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What is PPR Pipe & What is it Used For?
Since its development in the early 90’s the application of PPR pipe has become commonplace, due to its durability, cost effectiveness and long service life. As a manufacturer you may be curious as to why some companies choose to produce PPR over PVC and PE pipe. In this article we will cover the basics of PPR pipe, its features, advantages, and its most common applications.
What Is PPR Pipe?
PPR pipe is a straight and rigid cylindrical pipe, made from Polypropylene Random Copolymer plastic, produced through a continuous extrusion process. They are commonly offered in green or white color, and in outer diameter sizes ranging from 20mm to 110mm making the pipe walls far thicker than PVC. PPR pipe is accompanied by a series of connection fittings, parts, and accessories available for every pipe diameter.
PPR Pipe Characteristics
Low Thermal Conductivity
The thermal conductivity of PPR is very low, meaning temperature cannot easily be conducted from the outside environment to the liquid in the pipe, and vice versa. This factor reduces heat loss or gain during the transferring of hot or cold fluids respectively, resulting in energy efficient systems and lower insulation costs for PPR piping.
Long Service Life & Durability
PPR piping systems can remain functional for over 50 years, at a wide range of fluid and environmental operating temperatures. Moreover, PPR pipe exhibits excellent durability in both hot and cold water systems. Firstly, it can endure the temperature and pressure strain of hot water systems.
At the same time PPR pipe is able to structurally withstand impacts even in cold weather installations without any risk of cracking or breaking, unlike other common types of plastic piping.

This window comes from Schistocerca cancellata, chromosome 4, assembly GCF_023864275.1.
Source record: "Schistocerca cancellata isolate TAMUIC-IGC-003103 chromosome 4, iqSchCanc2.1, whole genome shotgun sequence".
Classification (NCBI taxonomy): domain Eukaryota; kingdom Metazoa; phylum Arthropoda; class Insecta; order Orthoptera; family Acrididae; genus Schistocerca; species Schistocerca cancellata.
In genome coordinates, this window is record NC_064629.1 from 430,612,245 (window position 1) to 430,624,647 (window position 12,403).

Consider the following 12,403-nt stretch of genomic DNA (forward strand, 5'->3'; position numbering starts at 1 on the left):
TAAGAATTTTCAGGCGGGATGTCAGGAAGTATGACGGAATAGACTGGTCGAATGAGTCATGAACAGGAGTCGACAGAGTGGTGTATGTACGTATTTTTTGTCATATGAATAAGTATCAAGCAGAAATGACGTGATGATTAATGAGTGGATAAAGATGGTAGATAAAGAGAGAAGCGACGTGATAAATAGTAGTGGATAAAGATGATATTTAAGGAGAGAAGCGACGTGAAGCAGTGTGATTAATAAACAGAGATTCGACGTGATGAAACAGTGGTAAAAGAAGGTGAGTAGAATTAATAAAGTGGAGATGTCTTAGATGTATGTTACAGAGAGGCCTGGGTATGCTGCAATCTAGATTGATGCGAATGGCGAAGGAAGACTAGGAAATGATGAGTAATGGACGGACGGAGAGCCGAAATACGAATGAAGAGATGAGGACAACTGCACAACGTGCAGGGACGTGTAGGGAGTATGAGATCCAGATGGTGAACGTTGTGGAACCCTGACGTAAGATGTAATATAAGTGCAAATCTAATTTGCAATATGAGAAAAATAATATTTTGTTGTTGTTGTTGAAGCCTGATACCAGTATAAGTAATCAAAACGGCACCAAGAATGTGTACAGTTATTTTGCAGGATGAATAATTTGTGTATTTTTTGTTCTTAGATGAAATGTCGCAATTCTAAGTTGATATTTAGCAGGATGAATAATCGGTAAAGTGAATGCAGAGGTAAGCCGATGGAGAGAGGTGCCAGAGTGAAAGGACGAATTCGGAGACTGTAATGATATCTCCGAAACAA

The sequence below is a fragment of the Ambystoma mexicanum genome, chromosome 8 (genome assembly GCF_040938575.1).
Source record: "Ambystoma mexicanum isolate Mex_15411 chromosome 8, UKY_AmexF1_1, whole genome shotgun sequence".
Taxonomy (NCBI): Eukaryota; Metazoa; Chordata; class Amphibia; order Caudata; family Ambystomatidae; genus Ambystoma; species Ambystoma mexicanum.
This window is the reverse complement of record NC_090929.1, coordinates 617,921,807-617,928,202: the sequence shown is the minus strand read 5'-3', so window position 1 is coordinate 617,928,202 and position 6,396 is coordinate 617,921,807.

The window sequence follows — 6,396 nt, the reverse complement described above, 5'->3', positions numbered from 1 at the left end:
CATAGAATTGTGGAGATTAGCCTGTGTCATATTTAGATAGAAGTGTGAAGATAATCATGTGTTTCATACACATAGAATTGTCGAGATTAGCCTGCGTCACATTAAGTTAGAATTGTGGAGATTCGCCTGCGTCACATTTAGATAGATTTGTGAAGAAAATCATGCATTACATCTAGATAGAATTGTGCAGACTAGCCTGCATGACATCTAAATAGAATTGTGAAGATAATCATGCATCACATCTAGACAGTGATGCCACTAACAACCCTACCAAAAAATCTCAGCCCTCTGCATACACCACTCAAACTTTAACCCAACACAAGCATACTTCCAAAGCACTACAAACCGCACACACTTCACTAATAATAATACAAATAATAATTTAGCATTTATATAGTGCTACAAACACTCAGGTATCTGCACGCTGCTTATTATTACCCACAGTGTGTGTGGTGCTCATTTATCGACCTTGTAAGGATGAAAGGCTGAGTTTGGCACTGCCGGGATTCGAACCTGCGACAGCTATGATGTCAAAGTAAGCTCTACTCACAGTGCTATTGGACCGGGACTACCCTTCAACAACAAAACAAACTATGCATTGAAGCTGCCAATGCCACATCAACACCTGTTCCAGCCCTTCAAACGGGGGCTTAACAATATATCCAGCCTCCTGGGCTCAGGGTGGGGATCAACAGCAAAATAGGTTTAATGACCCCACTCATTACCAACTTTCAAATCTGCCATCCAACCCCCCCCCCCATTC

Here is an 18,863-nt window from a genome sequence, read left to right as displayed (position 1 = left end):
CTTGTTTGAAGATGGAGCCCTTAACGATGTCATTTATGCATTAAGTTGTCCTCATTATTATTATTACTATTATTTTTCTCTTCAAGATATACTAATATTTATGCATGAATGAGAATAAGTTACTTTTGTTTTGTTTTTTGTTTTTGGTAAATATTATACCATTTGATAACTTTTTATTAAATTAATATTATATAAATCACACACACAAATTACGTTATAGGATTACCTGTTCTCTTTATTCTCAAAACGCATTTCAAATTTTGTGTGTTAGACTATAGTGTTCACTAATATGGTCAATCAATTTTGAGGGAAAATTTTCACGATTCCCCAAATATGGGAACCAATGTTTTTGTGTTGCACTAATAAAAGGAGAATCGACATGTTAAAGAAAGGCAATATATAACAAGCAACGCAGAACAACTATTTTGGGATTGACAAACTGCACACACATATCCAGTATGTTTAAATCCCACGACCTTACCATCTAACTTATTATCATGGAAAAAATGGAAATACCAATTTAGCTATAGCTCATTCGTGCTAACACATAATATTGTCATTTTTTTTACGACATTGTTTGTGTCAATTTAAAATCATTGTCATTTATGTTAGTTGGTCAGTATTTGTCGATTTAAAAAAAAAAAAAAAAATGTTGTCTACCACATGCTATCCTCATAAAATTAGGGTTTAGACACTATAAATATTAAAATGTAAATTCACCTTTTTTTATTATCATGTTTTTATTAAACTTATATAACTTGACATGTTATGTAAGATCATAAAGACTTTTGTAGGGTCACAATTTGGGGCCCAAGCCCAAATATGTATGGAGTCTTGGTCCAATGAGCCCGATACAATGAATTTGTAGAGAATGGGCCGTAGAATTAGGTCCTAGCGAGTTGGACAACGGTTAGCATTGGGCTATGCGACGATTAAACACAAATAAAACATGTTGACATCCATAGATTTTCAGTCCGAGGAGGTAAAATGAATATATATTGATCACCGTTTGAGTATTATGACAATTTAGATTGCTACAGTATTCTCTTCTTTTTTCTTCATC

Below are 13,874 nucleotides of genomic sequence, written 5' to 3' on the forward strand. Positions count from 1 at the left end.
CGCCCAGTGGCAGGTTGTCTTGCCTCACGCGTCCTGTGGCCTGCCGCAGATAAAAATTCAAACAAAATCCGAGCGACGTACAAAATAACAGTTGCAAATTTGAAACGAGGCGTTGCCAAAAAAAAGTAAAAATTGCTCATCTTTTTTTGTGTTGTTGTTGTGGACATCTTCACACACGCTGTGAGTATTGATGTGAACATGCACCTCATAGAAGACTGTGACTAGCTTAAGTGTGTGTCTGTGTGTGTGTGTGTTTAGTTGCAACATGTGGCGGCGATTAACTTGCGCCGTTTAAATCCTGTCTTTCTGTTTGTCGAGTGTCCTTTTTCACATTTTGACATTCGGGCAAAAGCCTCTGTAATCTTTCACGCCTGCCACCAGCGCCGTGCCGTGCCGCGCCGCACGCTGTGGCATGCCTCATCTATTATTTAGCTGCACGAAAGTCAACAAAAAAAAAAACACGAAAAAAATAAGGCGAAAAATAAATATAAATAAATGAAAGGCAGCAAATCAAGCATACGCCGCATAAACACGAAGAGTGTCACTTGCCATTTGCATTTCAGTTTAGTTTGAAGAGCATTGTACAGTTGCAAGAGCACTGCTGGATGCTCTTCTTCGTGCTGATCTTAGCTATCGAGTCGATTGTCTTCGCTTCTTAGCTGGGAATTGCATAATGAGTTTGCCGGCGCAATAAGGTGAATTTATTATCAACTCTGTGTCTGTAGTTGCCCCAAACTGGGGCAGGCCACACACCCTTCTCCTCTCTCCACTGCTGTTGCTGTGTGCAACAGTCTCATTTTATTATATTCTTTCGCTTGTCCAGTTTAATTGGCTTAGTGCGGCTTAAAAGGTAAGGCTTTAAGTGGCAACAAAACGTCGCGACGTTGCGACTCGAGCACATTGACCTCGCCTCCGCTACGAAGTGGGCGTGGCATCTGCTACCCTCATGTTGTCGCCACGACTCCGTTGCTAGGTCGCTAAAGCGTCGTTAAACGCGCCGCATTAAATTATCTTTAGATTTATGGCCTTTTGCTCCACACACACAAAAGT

Efficient Inner Surface
The inner surface of PPR pipe is very smooth and boasts a very low friction coefficient, compared to traditional types of piping. This results in a reduction of pressure losses during fluid transport and distribution, further contributing to the energy efficiency of PPR piping systems. Moreover, unlike metal pipes PPR does not flake or scale, making them safer to use.
Chemical & Mechanical Endurance
Compared to traditional plastic piping systems, PPR offers very high resistance against abrasion by hard particles. This is especially important in cases of well water or industrial applications, where the transferred liquids may contain abrasive particles.
Moreover, unlike traditional metal piping, PPR is inert to most electrolytes and chemicals, over a wide range of temperatures. This electrolytic and chemical inertness makes PPR piping safe to use in cases of high water salinity (eg. in pool applications that use sea water) or even highly corrosive chemicals (eg. in industrial applications).
Ecological & Economic Efficiency
Due to the low weight of PPR pipe, their transport, handling, and installation doesn’t require high amounts of energy consumption or manual labor. At the same time they are very easy to cut, join, and work with, making them even more economically sustainable.
Moreover, joining PPR pipe and fittings is performed solely through heat and doesn’t require any additional chemicals or materials. All of these factors contribute to PPRs low environmental impact and usage cost.
PPR Pipe Applications
The durability, economical, and ecological advantages of PPR has resulted in it being used for an increasing number of diverse applications in recent years.